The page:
“Go into any inner-city neighborhood, and folks will tell you that government alone can’t teach kids to learn. They know that parents have to parent, that children can’t achieve unless we raise their expectations and turn off the television sets and eradicate the slander that says a black youth with a book is acting white.”
—Barack Obama, Keynote Address, Democratic National Convention, 2004
Acting white was once a label used by scholars, writing in obscure journals, to characterize academically inclined, but allegedly snobbish, minority students who were shunned by their peers.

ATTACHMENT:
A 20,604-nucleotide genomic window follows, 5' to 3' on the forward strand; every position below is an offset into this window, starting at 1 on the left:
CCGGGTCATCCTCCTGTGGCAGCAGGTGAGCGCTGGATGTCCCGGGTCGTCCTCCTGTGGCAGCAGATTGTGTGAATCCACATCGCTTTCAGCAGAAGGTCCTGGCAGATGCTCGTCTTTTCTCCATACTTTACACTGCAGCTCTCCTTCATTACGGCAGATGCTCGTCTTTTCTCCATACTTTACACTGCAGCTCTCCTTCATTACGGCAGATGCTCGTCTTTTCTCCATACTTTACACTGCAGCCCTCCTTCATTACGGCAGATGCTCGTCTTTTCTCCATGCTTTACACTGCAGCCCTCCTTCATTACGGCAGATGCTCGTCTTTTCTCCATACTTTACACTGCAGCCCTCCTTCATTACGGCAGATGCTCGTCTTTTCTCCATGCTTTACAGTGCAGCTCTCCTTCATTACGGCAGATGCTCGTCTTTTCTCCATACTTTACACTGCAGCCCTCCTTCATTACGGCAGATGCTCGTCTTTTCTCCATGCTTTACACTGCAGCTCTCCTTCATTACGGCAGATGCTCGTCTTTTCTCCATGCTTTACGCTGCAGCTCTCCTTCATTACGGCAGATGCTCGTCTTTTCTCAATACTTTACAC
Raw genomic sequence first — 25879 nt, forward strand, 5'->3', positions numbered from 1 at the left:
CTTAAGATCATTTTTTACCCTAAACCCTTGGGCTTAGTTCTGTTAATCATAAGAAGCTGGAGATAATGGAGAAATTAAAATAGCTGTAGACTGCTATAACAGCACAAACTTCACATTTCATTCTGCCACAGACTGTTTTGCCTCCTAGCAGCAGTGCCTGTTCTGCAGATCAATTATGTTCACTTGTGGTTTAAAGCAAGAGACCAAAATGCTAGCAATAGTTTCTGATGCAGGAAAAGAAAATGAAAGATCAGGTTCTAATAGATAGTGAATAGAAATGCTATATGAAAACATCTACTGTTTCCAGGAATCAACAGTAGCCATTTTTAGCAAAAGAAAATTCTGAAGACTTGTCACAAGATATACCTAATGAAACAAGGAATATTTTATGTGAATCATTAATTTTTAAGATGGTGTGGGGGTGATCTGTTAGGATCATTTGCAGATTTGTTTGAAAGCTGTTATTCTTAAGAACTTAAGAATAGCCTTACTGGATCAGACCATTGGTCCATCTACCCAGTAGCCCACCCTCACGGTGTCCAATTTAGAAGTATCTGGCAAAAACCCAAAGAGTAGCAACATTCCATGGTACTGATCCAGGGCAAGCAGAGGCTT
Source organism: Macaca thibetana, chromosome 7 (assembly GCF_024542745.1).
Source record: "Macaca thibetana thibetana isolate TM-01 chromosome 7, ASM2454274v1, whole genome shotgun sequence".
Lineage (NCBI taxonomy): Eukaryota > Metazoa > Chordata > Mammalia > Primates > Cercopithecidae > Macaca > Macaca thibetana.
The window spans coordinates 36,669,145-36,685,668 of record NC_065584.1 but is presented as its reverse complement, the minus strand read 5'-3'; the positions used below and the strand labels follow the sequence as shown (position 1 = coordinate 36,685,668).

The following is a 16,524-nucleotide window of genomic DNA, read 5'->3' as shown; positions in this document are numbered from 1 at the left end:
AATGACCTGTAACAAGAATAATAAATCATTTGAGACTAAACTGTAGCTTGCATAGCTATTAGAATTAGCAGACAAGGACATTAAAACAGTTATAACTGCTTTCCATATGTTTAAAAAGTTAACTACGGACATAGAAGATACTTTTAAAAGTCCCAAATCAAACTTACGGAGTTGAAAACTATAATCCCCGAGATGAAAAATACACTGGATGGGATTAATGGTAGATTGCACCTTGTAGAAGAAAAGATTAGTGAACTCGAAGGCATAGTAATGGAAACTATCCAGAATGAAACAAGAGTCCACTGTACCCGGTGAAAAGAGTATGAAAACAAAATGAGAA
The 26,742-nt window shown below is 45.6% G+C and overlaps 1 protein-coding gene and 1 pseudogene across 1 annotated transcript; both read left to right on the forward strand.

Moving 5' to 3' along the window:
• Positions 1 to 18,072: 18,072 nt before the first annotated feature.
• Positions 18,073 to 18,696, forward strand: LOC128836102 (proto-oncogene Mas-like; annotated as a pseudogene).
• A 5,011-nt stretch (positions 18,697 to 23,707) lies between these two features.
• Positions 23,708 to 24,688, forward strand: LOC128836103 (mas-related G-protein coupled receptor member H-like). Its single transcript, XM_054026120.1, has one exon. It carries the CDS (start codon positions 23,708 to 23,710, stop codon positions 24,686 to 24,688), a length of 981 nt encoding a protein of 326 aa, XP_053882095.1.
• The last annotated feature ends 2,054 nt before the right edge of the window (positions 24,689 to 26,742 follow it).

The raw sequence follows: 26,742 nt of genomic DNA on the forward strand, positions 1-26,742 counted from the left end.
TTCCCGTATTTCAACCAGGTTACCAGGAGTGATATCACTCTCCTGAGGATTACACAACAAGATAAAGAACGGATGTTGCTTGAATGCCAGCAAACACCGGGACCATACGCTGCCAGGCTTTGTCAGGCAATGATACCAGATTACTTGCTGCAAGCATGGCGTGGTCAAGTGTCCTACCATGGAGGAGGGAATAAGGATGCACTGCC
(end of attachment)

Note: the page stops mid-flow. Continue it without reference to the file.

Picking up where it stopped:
Now that it has entered the national consciousness—perhaps even its conscience—the term has become a slippery, contentious phrase that is used to refer to a variety of unsavory social practices and attitudes and whose meaning is open to many interpretations, especially as to who is the perpetrator, who the victim.
I cannot, in the research presented here, disentangle all the elements in the dispute, but I can sort out some of its thicker threads. I can also be precise about what I mean by acting white: a set of social interactions in which minority adolescents who get good grades in school enjoy less social popularity than white students who do well academically.